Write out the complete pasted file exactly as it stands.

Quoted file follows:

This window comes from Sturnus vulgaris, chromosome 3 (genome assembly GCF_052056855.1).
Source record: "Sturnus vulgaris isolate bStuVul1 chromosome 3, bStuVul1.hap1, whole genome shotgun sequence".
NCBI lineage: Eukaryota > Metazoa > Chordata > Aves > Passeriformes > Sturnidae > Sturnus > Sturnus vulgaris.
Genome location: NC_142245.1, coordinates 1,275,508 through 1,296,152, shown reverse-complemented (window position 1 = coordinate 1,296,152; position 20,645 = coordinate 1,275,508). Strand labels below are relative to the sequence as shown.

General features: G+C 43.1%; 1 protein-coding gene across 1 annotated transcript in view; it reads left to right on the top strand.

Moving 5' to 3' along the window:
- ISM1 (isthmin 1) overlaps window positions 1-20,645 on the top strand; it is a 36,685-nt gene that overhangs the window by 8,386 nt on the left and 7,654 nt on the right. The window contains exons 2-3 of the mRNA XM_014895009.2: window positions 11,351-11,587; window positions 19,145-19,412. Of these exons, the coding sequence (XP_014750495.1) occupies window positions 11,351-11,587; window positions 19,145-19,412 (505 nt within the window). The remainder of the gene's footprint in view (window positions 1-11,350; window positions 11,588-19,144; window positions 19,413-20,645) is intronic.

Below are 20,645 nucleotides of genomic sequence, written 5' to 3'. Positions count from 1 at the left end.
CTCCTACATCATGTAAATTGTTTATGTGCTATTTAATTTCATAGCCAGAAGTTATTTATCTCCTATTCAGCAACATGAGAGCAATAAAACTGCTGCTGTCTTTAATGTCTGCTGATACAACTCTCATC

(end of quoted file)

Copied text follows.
This window comes from Sturnus vulgaris, chromosome 3 (genome assembly GCF_052056855.1).
Source record: "Sturnus vulgaris isolate bStuVul1 chromosome 3, bStuVul1.hap1, whole genome shotgun sequence".
NCBI lineage: Eukaryota > Metazoa > Chordata > Aves > Passeriformes > Sturnidae > Sturnus > Sturnus vulgaris.
Genome location: NC_142245.1, coordinates 1,275,508 through 1,296,152, shown reverse-complemented (window position 1 = coordinate 1,296,152; position 20,645 = coordinate 1,275,508). Strand labels below are relative to the sequence as shown.

General features: G+C 43.1%; 1 protein-coding gene across 1 annotated transcript in view; it reads left to right on the top strand.

Moving 5' to 3' along the window:
- ISM1 (isthmin 1) overlaps window positions 1-20,645 on the top strand; it is a 36,685-nt gene that overhangs the window by 8,386 nt on the left and 7,654 nt on the right. The window contains exons 2-3 of the mRNA XM_014895009.2: window positions 11,351-11,587; window positions 19,145-19,412. Of these exons, the coding sequence (XP_014750495.1) occupies window positions 11,351-11,587; window positions 19,145-19,412 (505 nt within the window). The remainder of the gene's footprint in view (window positions 1-11,350; window positions 11,588-19,144; window positions 19,413-20,645) is intronic.

Below are 20,645 nucleotides of genomic sequence, written 5' to 3'. Positions count from 1 at the left end.
CTCCTACATCATGTAAATTGTTTATGTGCTATTTAATTTCATAGCCAGAAGTTATTTATCTCCTATTCAGCAACATGAGAGCAATAAAACTGCTGCTGTCTTTAATGTCTGCTGATACAACTCTCATC